This year, Unlocking Detention is exploring how detention affects communities across the UK – not just where detention centres are located.  This blog post is written by an artist who is a member of an asylum/immigration support group in Liverpool, about the detention and enforced removal of a leading light in their group.   The person to whom this blog post is dedicated – the person detained and removed – was a strong link between the group and Right to Remain, who provide the group with ongoing support and training.  We at Right to Remain got to know her well, campaigned together, and through our relationship with her, our bond to the group grew also.  We also still feel her loss. 

We all still have problems talking about it.

There are different ways to speak about it, the feeling that you have when a friend, colleague, comrade or ‘service user’ is detained.  Vicarious trauma is too sanitized,  it implies that the trauma is not really ours, but It is our trauma.  It belongs to us as people who live in Britain who have regular migration status and the freedom of movement.

It needs to be sudden to be effective.

The first time, I packed my friend’s things when she was detained, I was sent to retrieve medicine, I was given her key, told I had an hour. I took a taxi, went through drawers and cupboards and couldn’t find it.  I felt like I was in Warsaw until Nazi occupation.  I am not saying this to be hyperbolic, I am saying this because even now as I type I can feel a certain fear return to my body and when I felt this fear and panic about having to choose things to pack I remember thinking that this is what it felt like when people are rounded up for transport.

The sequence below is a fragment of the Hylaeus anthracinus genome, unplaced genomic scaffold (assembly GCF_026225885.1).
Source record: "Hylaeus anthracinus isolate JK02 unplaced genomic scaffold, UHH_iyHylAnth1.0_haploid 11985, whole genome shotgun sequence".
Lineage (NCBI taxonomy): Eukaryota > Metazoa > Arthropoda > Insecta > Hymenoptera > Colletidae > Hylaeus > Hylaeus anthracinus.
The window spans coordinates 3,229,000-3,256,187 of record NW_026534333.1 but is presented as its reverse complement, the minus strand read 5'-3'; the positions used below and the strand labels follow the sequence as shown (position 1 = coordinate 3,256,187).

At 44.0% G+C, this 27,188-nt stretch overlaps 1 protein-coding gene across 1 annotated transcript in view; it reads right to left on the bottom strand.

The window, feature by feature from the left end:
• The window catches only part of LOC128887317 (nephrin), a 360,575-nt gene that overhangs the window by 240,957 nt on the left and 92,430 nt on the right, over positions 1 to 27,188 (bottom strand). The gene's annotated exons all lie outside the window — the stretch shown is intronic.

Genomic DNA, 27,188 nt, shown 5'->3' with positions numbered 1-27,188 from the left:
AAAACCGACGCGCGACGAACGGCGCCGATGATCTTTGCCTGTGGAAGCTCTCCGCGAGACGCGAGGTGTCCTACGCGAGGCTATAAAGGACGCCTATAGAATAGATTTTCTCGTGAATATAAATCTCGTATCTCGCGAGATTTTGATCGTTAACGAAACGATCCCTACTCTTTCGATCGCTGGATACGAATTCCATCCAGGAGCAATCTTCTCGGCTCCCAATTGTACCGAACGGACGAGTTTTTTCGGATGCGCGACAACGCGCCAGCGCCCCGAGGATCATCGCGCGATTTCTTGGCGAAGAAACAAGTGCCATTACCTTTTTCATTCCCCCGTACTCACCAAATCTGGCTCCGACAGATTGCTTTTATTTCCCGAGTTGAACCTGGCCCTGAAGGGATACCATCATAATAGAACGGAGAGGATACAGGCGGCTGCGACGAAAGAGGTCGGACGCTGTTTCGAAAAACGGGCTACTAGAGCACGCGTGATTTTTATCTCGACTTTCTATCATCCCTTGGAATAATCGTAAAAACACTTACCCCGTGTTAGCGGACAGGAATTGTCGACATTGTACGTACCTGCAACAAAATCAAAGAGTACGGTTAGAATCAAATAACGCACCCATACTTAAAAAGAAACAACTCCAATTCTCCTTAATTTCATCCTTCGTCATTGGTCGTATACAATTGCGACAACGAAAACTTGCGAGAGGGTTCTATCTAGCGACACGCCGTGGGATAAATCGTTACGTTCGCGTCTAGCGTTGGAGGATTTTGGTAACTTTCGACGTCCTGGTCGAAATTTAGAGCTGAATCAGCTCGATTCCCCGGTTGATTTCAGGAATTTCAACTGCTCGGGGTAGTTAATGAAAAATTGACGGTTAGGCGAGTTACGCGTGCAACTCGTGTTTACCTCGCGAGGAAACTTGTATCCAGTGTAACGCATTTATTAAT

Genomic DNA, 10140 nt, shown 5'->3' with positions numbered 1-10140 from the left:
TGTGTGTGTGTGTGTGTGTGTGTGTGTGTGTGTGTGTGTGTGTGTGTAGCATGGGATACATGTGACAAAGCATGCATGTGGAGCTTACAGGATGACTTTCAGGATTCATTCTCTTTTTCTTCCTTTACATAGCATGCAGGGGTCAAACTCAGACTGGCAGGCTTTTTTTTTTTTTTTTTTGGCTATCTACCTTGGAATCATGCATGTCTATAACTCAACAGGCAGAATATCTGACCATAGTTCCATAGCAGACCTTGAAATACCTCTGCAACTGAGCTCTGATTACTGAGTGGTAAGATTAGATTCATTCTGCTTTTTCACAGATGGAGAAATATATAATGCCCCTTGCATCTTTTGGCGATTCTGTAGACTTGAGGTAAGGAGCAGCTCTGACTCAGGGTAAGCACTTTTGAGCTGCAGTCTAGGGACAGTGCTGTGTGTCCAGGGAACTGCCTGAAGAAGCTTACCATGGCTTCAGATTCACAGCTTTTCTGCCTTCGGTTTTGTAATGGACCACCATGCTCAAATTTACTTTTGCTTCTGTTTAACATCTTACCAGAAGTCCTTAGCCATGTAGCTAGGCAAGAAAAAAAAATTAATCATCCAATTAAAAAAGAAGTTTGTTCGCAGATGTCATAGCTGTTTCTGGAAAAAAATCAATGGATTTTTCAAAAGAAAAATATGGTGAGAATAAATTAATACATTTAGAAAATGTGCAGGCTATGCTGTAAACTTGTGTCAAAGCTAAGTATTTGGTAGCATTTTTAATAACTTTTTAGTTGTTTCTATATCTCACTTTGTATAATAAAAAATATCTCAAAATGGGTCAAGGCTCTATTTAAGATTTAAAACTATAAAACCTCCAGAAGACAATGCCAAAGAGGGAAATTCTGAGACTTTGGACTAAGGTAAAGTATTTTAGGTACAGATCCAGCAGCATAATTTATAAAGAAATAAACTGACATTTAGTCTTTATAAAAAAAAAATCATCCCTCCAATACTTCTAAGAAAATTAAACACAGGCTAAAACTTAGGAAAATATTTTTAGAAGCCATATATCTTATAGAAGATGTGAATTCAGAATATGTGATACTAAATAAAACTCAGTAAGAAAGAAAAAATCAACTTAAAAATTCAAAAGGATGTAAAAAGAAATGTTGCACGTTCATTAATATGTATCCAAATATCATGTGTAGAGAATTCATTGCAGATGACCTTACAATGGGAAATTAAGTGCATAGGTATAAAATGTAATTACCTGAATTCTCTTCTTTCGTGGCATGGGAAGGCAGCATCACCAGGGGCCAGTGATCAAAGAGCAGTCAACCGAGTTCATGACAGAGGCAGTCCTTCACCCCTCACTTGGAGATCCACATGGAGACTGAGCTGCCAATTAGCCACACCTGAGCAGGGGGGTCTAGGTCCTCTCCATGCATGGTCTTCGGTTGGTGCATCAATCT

I am just doing my job, I have to pay my mortgage.

This is what the guard said to me when I arrived back and said I couldn’t find the medicine.  He said she would have to go without it.  I don’t remember what I said, but his response was this.

Dual Representational Theory of Traumatic Memory

I can’t remember a lot of the details of the second time it happened. The memory is in snippets and sounds.  Somebody else packed her things.  She lived here for 13 years, has British children and grandchildren.

There are some facts.  She was refused and detained simultaneously.  We could not get her adequate legal representation.  There were horrible panicked calls from the detention centre.  She successfully resisted her first removal.  While waiting for transport back to Yarls Wood somebody called her on the phone in the waiting room. A guard handed her the phone.  A person told her she would be bailed for £800.  Her family gave this person the money.  They were not heard from again.  Her family went to the police.  They asked to file a report.  The police did not allow them to file a report.  The detention centre admitted that this has happened before.  Her family asked the detention centre to call the police so that she could make a report.  She never made a police report.
They removed her suddenly.
She called me.
She told the guard she wanted to pray.
The guard told her that God wanted her to get on the plane.
I heard this because I was on the phone.
We don’t know what to do with her stuff.
There is a lot of stuff.
The fake solicitor was finally apprehended.
It is over a year and her things are still in our office.
We do not know what to do.
We all still have problems talking about it.